Mac OS X is an astounding piece of work. It is built atop a solid UNIX foundation, yet installs effortlessly, is almost as easy to use as the original Mac OS, and has all the glitzy eye-candy of a Hollywood blockbuster. It gives users the freedom to run software built for Mac OS 9 and below inside the Classic environment, while offering developers a choice between modifying their existing programs to run natively inside the Carbon layer or easily writing programs from scratch with the powerful Cocoa APIs developed at NeXT.
Today, Mac OS X seems fairly stable and usable--the beta version worked better than expected, but it had serious shortcomings that made it unusable. The final release fixed most of the problems in the beta, and subsequent updates fixed much of rest. However, many Mac-users are hesitant to switch to Apple's shiny new operating system. It leaves one asking, why would anyone choose to stay with Mac OS 9 and below? There is an important reason for this, but there is little Apple can do about it. Here is why.
The Classic Ball and Chain
Adobe Photoshop, Microsoft Office, QuarkXPress, and most other programs Mac-users rely upon still have to run in Classic mode. This is a bad thing for Apple--the Classic layer is hardly an ideal environment to run any program, especially those used most.
Many have compared the Classic layer to 68k emulation under the earliest PowerPC machines. This is not an accurate comparison--the 68k emulator was stored invisibly in the machine's ROM, and a Mac user could rarely tell if a program was PowerPC-native unless the software's packaging said so.
Running Classic is not just painfully obvious on Mac OS X--it is a tremendous burden. It means running two operating systems at once, and this demands huge quantities of memory. Running only a few memory-demanding programs in Classic will often leave a machine "thrashing" its hard drive, relying on virtual memory to pull through. Furthermore, programs in the classic layer do not benefit from Mac OS X's superior multitasking and memory management, which leaves a user asking, "Why not just use Mac OS 9?"
The solution for this problem is simple: in order for Mac OS X to be a truly adequate replacement for Mac OS 9, key players like Adobe, Macromedia, Quark, and Microsoft have to make their software run natively on Mac OS X.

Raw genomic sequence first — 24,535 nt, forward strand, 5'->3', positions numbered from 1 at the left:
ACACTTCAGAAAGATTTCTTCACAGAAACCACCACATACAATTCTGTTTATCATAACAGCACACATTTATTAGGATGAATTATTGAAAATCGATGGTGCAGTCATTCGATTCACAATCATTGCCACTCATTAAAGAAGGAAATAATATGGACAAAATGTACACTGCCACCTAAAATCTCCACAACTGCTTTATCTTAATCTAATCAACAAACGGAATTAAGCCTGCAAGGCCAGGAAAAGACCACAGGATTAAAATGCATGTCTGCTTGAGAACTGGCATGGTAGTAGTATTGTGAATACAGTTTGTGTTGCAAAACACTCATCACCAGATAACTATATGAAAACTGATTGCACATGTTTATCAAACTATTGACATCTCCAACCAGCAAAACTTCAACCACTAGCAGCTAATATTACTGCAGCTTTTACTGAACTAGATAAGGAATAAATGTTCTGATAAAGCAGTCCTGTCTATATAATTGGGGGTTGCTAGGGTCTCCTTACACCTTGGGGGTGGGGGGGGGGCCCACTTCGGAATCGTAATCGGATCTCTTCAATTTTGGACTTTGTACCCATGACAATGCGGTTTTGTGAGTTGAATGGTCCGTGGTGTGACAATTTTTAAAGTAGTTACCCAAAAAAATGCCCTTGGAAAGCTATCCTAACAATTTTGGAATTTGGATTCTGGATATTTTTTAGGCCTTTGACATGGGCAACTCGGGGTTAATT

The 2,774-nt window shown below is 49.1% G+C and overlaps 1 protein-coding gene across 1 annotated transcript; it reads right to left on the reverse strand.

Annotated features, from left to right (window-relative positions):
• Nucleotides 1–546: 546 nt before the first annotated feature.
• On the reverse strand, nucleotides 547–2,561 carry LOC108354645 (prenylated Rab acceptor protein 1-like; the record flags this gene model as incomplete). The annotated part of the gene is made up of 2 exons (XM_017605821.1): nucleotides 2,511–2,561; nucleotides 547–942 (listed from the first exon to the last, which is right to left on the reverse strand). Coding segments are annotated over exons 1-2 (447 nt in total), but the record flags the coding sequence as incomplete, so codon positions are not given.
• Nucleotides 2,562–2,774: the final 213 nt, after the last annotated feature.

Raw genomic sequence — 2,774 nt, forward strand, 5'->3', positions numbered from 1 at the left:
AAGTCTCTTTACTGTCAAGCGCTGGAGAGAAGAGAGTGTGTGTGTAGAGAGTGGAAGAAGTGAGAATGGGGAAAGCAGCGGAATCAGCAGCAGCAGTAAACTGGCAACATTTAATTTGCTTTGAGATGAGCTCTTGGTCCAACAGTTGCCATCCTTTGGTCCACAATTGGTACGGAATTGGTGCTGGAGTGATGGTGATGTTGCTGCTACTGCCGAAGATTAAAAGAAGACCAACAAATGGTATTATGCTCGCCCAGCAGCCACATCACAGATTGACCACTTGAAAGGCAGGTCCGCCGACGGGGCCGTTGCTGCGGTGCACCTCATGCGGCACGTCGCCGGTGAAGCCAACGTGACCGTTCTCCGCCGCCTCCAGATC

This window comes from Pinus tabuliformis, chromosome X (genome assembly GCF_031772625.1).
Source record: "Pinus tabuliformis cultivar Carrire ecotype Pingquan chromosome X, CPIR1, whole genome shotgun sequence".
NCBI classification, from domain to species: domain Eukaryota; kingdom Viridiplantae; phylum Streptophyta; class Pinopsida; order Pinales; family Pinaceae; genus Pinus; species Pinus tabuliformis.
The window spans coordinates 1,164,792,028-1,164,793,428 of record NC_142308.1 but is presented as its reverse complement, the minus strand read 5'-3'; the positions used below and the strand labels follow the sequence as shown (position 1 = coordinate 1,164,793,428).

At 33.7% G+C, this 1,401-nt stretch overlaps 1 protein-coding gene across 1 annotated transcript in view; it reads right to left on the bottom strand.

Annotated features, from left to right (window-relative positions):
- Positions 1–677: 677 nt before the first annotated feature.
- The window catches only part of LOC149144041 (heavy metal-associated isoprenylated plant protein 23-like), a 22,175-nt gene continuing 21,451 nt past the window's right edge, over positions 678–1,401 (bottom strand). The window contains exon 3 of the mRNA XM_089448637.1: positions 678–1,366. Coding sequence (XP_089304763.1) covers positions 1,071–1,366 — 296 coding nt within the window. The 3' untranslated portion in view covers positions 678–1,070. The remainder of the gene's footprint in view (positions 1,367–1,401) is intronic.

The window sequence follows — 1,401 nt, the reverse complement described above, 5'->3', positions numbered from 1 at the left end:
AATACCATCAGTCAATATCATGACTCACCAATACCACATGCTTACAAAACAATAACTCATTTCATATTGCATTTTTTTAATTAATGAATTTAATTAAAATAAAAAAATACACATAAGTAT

Fortunately, these developers have pledged to do just that. Naturally, Apple has been leading the pack, delivering carbon versions of iMovie and iTunes, and Apple subsidiary FileMaker has also delivered a carbon version of its database software. While Adobe promises that the next versions of its most popular software packages will run natively on Mac OS X, only Adobe's Acrobat Reader runs natively thus far. Microsoft is "targeting" a fall release for a native version of Office, but admits it will "take some time" to "do it right." Although Quark is "firmly committed to developing products native to the Mac OS X," the 5.0 release of QuarkXPress will be Classic-only. Macromedia, however, has delivered more than lip-service, recently introducing a "carbonized" version of its popular graphics program, Freehand, and promises more to come.
Is Cocoa hot enough?
The native software the aforementioned developers are promising will likely be "carbonized" instead of "cocoafied," and some think that this is a mistake. The carbon Finder program in Mac OS X has been sharply criticized for being slow and laden with bugs, a problem some say stems from flaws in the carbon layer itself. Others argue that the carbon layer is a temporary fix, and developers should instead focus on building applications with the Cocoa APIs.
Unfortunately, the cost of completely rewriting an application like Photoshop in the Cocoa environment outweighs any additional sales a Cocoa Photoshop might attract. Additionally, a Cocoa Photoshop would have to run on Mac OS X, leaving users with older machines out in the cold and cutting deeply into sales.
While adapting software for the Carbon environment is hardly the tweak Steve Jobs promised it would be, it is the only feasible solution for the time being. If a "carbonized" Photoshop can run without crashing, that will probably be enough for Adobe.
It is unlikely that Mac-users will adopt Mac OS X as their primary operating system until the software they use daily becomes native, but Mac-users are a patient lot, and they will eagerly wait for the day they can use Mac OS X without once seeing that orange 9 bouncing in their docks.
Matt Johnson is a graphic design student and tutor at a small-town college in Nebraska. He has been using a Macintosh since its debut in 1984, when he was six years old.